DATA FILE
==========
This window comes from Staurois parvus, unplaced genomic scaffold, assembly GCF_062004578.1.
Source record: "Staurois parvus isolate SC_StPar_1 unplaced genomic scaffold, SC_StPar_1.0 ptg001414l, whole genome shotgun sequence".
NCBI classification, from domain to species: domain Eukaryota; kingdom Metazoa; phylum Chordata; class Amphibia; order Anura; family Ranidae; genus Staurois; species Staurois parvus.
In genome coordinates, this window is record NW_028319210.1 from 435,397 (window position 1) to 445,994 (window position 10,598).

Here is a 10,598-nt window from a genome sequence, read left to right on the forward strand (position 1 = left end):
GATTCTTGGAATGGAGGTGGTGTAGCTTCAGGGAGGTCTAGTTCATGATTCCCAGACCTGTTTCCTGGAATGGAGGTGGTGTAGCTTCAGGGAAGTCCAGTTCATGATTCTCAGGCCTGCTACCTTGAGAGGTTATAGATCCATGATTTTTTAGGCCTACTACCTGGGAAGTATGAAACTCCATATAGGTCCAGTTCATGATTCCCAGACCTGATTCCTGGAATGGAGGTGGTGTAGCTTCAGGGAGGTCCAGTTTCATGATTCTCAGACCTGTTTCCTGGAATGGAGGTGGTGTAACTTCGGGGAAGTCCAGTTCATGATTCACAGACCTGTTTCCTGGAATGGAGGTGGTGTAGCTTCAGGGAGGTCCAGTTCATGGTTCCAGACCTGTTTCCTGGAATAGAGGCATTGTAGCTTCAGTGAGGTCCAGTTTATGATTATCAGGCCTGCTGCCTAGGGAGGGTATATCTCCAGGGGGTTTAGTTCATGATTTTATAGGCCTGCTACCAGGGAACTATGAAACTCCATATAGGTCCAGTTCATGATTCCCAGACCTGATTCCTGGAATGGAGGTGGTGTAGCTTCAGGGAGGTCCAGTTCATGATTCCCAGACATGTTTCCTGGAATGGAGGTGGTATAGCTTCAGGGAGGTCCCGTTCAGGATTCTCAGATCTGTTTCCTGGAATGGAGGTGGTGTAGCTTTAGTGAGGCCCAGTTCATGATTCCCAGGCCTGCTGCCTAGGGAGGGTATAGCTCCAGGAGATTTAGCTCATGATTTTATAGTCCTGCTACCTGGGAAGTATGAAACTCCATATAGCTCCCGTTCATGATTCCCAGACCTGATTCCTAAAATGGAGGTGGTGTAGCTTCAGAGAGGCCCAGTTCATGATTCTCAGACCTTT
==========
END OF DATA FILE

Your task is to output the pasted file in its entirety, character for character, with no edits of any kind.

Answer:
This window comes from Staurois parvus, unplaced genomic scaffold, assembly GCF_062004578.1.
Source record: "Staurois parvus isolate SC_StPar_1 unplaced genomic scaffold, SC_StPar_1.0 ptg001414l, whole genome shotgun sequence".
NCBI classification, from domain to species: domain Eukaryota; kingdom Metazoa; phylum Chordata; class Amphibia; order Anura; family Ranidae; genus Staurois; species Staurois parvus.
In genome coordinates, this window is record NW_028319210.1 from 435,397 (window position 1) to 445,994 (window position 10,598).

Here is a 10,598-nt window from a genome sequence, read left to right on the forward strand (position 1 = left end):
GATTCTTGGAATGGAGGTGGTGTAGCTTCAGGGAGGTCTAGTTCATGATTCCCAGACCTGTTTCCTGGAATGGAGGTGGTGTAGCTTCAGGGAAGTCCAGTTCATGATTCTCAGGCCTGCTACCTTGAGAGGTTATAGATCCATGATTTTTTAGGCCTACTACCTGGGAAGTATGAAACTCCATATAGGTCCAGTTCATGATTCCCAGACCTGATTCCTGGAATGGAGGTGGTGTAGCTTCAGGGAGGTCCAGTTTCATGATTCTCAGACCTGTTTCCTGGAATGGAGGTGGTGTAACTTCGGGGAAGTCCAGTTCATGATTCACAGACCTGTTTCCTGGAATGGAGGTGGTGTAGCTTCAGGGAGGTCCAGTTCATGGTTCCAGACCTGTTTCCTGGAATAGAGGCATTGTAGCTTCAGTGAGGTCCAGTTTATGATTATCAGGCCTGCTGCCTAGGGAGGGTATATCTCCAGGGGGTTTAGTTCATGATTTTATAGGCCTGCTACCAGGGAACTATGAAACTCCATATAGGTCCAGTTCATGATTCCCAGACCTGATTCCTGGAATGGAGGTGGTGTAGCTTCAGGGAGGTCCAGTTCATGATTCCCAGACATGTTTCCTGGAATGGAGGTGGTATAGCTTCAGGGAGGTCCCGTTCAGGATTCTCAGATCTGTTTCCTGGAATGGAGGTGGTGTAGCTTTAGTGAGGCCCAGTTCATGATTCCCAGGCCTGCTGCCTAGGGAGGGTATAGCTCCAGGAGATTTAGCTCATGATTTTATAGTCCTGCTACCTGGGAAGTATGAAACTCCATATAGCTCCCGTTCATGATTCCCAGACCTGATTCCTAAAATGGAGGTGGTGTAGCTTCAGAGAGGCCCAGTTCATGATTCTCAGACCTTT